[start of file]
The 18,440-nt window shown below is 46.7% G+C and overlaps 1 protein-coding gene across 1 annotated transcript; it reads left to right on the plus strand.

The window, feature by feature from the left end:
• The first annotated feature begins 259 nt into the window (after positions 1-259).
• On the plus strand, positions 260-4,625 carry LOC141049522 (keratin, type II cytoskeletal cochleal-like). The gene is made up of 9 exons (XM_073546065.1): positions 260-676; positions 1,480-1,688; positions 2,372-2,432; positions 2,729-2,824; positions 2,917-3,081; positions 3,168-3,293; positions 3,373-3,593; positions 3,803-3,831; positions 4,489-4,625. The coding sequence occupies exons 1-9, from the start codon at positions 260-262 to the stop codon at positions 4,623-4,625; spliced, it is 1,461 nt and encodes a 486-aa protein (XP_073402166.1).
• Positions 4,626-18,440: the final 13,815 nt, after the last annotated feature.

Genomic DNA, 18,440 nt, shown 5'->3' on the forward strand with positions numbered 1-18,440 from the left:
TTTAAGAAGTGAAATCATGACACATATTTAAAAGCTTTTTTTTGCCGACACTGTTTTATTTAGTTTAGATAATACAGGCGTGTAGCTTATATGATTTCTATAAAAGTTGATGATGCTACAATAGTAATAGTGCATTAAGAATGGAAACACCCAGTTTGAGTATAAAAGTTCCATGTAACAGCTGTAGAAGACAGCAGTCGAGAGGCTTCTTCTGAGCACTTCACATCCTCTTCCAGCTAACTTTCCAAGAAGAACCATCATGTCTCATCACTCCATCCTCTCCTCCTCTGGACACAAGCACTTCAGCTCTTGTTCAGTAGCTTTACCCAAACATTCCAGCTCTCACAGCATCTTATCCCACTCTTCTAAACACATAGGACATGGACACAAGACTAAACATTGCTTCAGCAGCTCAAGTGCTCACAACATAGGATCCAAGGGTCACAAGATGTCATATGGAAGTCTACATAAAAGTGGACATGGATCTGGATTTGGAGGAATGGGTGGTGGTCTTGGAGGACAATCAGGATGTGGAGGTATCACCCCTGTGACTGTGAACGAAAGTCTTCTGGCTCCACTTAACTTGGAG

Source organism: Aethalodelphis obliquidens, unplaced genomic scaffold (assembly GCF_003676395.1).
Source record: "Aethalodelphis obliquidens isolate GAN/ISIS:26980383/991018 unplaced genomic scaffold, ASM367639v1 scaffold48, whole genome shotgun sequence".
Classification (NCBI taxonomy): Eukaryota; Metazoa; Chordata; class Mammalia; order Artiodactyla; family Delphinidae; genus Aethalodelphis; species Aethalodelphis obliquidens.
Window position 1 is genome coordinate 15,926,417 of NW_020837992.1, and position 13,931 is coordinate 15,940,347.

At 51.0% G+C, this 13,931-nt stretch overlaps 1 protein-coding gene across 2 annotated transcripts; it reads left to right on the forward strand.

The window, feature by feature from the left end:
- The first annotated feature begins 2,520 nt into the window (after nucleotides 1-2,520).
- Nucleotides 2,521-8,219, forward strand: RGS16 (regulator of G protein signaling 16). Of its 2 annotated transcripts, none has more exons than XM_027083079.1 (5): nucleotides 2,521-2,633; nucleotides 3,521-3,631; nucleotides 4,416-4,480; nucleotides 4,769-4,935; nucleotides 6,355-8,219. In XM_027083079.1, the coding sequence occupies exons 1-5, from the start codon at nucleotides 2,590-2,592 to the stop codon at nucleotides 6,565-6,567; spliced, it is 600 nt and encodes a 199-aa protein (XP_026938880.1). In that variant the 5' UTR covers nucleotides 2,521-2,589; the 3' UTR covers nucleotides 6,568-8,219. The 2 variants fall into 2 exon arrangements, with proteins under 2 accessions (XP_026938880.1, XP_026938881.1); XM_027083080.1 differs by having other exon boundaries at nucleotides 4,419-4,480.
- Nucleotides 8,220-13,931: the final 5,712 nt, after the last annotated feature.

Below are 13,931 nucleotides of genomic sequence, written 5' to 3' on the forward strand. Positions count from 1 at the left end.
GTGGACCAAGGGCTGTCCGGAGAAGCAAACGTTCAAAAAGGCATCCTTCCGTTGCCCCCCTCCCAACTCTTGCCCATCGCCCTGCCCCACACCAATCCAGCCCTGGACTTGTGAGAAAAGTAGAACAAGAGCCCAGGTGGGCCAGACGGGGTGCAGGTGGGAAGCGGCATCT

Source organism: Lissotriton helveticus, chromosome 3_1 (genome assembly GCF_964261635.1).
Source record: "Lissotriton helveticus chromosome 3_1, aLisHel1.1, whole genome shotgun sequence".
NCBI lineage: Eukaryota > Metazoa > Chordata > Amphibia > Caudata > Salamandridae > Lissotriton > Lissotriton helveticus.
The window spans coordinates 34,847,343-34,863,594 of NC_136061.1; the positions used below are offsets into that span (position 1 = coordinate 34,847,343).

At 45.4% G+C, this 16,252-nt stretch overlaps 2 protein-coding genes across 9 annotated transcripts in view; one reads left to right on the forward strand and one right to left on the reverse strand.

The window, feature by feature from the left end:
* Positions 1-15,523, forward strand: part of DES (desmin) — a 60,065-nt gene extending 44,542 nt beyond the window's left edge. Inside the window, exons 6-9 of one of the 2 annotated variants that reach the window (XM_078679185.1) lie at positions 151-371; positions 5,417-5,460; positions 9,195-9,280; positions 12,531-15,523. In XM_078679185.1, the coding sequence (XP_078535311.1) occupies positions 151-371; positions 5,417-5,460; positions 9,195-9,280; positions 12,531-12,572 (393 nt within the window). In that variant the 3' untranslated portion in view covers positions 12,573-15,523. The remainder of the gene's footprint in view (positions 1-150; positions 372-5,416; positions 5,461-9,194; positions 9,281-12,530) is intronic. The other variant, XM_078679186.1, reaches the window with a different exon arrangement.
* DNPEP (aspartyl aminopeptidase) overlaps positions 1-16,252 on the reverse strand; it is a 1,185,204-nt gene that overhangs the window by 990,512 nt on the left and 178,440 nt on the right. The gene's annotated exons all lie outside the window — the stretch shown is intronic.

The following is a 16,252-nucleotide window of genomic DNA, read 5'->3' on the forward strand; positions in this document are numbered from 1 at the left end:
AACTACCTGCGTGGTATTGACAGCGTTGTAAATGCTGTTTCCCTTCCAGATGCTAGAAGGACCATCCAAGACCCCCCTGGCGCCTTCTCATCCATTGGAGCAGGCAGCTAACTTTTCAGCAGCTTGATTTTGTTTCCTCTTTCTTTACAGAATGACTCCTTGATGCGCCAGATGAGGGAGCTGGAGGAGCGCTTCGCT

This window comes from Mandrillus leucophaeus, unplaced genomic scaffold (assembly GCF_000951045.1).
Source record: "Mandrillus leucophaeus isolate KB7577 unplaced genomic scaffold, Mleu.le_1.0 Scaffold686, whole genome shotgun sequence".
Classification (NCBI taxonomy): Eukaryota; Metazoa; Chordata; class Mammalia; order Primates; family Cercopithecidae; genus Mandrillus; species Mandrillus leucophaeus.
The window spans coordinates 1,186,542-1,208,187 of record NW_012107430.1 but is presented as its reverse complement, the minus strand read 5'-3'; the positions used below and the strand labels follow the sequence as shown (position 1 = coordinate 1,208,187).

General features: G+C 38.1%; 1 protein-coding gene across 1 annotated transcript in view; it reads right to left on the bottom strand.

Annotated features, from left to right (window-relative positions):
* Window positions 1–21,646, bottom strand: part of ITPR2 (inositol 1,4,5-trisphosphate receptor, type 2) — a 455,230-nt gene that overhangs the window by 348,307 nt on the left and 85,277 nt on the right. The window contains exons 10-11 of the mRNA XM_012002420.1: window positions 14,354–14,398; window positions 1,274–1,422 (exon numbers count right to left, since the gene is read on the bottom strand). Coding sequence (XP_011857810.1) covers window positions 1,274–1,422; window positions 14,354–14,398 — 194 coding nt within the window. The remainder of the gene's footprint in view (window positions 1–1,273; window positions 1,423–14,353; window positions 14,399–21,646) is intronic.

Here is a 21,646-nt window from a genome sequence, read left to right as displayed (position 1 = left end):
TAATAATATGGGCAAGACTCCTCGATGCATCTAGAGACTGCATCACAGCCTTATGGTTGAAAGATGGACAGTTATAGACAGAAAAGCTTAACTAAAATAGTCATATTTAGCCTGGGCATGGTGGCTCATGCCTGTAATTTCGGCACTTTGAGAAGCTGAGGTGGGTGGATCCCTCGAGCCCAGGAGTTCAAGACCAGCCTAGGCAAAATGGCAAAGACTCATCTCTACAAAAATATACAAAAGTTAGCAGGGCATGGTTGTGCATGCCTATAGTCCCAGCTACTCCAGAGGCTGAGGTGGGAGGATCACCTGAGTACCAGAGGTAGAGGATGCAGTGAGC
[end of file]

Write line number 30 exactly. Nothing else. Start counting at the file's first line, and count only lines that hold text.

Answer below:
Source record: "Mandrillus leucophaeus isolate KB7577 unplaced genomic scaffold, Mleu.le_1.0 Scaffold686, whole genome shotgun sequence".